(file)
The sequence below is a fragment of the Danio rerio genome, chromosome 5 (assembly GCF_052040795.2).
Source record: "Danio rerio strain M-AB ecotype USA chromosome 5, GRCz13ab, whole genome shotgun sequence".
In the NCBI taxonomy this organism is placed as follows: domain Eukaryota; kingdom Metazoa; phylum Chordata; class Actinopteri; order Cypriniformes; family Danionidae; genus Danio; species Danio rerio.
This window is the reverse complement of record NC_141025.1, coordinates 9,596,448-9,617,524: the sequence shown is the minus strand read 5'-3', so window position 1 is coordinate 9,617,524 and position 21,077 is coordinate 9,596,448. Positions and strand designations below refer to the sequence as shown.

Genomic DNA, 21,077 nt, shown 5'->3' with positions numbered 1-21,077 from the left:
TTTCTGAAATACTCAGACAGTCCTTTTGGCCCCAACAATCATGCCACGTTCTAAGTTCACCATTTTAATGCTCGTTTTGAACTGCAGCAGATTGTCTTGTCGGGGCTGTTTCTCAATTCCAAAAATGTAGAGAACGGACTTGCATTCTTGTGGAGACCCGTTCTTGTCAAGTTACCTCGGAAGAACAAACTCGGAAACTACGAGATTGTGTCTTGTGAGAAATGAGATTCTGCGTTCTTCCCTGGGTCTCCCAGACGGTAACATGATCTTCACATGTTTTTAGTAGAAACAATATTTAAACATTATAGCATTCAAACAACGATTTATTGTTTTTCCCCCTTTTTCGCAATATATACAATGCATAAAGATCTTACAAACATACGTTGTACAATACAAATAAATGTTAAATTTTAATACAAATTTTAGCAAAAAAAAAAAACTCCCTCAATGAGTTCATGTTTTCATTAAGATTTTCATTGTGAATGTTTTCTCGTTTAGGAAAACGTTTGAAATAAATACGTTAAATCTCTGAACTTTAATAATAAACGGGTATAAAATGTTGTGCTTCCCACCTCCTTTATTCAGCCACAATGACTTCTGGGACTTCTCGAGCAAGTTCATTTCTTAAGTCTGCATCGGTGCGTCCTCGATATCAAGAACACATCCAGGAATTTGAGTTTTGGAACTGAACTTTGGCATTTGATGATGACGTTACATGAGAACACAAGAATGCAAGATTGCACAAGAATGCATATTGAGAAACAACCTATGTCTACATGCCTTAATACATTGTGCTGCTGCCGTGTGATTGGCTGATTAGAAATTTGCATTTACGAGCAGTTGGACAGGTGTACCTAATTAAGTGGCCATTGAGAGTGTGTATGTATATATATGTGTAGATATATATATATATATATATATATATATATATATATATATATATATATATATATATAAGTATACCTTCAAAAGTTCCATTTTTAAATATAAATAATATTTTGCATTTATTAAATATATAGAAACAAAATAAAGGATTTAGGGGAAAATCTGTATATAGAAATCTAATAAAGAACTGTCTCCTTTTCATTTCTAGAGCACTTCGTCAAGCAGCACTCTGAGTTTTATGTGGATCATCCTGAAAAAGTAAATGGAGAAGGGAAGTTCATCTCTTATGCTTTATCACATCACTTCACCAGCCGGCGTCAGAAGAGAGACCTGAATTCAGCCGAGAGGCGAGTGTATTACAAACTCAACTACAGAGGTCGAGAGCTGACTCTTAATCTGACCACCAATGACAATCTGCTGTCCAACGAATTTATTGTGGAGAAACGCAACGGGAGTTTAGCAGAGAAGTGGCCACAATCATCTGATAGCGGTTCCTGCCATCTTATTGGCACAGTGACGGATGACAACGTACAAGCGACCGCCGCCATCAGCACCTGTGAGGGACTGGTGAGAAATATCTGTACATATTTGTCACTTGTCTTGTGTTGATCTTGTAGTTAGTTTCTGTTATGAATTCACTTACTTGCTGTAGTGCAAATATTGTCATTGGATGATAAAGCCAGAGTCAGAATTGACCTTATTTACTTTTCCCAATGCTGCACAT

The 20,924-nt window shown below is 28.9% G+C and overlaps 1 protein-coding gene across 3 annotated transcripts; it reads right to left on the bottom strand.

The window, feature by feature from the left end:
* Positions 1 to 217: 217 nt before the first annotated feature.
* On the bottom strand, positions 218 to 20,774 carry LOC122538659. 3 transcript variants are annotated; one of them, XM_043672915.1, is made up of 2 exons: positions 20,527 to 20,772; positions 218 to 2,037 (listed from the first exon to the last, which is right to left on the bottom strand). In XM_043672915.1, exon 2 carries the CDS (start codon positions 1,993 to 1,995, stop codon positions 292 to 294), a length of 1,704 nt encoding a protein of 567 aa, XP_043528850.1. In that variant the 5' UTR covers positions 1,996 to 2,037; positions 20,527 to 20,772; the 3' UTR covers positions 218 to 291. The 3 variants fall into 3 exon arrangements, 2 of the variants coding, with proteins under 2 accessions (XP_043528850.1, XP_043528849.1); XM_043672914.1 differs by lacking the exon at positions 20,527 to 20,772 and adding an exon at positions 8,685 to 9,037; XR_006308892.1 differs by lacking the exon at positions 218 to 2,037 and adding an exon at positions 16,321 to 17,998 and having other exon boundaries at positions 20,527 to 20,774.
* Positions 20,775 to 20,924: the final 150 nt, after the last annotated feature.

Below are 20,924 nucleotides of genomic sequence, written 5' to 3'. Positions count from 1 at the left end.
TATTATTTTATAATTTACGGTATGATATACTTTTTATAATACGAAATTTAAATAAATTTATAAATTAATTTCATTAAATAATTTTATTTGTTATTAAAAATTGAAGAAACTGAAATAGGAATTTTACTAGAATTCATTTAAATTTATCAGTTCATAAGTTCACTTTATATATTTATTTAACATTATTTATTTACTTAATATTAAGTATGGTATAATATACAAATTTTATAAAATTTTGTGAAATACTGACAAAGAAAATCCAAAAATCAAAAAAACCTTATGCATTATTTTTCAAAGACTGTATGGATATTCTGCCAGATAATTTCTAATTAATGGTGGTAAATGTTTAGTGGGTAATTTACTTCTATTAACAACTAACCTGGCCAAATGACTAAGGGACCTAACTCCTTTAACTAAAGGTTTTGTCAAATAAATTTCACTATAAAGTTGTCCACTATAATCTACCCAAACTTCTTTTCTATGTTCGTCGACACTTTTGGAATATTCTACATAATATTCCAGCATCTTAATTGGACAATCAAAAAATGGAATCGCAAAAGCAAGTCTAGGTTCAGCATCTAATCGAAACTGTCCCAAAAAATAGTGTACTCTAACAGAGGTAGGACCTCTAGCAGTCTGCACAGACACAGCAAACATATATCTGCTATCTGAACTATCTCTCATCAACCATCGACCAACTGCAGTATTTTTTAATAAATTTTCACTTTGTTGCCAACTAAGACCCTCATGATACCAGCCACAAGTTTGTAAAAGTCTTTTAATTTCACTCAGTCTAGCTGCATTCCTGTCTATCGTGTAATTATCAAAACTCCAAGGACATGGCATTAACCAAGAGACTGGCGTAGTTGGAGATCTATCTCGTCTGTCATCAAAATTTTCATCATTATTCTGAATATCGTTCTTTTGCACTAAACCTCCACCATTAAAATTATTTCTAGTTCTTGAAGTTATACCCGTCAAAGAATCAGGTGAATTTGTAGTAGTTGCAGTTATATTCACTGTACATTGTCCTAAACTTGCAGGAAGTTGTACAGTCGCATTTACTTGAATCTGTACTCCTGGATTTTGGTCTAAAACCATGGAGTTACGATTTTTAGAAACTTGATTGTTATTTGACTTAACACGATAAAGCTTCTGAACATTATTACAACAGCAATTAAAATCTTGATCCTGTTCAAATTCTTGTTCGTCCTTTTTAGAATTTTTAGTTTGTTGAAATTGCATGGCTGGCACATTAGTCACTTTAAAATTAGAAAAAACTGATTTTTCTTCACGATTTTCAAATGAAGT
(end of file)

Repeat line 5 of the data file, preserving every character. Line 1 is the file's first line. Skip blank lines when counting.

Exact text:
Genomic DNA, 21,077 nt, shown 5'->3' with positions numbered 1-21,077 from the left: